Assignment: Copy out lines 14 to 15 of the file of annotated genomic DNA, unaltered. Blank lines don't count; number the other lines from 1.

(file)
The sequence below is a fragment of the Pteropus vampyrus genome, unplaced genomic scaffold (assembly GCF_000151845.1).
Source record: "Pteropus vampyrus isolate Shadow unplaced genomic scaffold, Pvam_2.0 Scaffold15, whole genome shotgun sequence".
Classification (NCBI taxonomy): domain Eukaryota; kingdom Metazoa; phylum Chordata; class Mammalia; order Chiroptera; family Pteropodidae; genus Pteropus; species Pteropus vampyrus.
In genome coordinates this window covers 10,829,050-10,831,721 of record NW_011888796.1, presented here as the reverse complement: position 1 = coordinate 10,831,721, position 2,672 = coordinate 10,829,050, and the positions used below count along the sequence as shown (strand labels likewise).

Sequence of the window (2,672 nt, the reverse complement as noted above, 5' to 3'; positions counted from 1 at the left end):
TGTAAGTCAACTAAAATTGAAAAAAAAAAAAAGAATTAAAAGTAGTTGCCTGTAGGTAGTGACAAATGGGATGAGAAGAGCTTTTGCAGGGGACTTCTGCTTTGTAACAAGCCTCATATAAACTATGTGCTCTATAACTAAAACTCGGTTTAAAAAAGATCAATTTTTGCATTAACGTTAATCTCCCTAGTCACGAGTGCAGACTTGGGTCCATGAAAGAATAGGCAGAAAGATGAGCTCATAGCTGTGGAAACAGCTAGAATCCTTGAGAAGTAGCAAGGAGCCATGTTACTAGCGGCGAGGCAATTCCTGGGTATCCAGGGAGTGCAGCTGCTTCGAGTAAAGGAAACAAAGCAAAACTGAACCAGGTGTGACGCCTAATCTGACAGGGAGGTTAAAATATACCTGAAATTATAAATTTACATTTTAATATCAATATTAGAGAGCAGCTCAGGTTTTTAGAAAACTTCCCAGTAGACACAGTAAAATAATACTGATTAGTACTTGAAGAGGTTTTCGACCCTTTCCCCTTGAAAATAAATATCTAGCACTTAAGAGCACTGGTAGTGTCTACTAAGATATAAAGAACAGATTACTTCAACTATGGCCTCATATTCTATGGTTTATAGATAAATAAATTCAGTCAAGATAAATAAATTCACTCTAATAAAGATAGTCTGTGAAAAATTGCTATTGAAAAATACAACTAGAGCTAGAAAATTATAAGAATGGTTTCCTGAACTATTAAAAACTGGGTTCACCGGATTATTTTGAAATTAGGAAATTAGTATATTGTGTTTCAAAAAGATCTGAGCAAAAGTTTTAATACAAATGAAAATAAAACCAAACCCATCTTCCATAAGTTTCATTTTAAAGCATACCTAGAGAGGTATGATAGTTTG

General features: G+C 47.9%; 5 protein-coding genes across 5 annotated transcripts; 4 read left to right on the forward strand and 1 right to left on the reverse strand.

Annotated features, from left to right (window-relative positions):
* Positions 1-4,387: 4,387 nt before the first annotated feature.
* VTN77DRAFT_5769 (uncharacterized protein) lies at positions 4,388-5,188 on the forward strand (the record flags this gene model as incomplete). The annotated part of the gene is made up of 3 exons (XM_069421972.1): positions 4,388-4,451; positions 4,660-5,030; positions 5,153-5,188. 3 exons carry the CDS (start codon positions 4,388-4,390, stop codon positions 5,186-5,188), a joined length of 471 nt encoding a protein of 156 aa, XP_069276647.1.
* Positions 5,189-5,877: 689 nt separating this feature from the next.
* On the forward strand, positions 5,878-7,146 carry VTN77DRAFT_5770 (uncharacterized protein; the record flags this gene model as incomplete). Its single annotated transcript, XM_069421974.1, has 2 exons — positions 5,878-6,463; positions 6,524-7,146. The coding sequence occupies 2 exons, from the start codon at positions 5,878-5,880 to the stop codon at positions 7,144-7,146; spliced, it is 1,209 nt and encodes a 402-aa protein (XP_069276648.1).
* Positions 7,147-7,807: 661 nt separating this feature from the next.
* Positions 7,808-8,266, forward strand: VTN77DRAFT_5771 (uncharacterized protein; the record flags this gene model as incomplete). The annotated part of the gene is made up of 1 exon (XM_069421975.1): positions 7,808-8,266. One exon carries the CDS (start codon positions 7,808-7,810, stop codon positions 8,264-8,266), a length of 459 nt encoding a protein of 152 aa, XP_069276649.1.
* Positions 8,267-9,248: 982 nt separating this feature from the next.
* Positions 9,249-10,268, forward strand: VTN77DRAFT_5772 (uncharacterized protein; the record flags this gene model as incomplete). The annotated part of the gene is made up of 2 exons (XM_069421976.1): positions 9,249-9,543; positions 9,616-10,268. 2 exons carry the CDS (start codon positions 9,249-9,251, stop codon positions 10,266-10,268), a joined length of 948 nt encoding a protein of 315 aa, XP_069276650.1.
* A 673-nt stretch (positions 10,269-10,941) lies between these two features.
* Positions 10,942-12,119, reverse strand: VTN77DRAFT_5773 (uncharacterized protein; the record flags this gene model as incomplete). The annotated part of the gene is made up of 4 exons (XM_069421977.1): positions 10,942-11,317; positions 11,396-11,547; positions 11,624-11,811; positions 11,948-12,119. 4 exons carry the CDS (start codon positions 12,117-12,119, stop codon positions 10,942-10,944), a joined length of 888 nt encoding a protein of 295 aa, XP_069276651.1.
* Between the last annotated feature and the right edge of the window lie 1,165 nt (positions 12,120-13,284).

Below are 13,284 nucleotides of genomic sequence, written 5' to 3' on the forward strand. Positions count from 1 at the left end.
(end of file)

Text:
* Positions 7,808-8,266, forward strand: VTN77DRAFT_5771 (uncharacterized protein; the record flags this gene model as incomplete). The annotated part of the gene is made up of 1 exon (XM_069421975.1): positions 7,808-8,266. One exon carries the CDS (start codon positions 7,808-7,810, stop codon positions 8,264-8,266), a length of 459 nt encoding a protein of 152 aa, XP_069276649.1.
* Positions 8,267-9,248: 982 nt separating this feature from the next.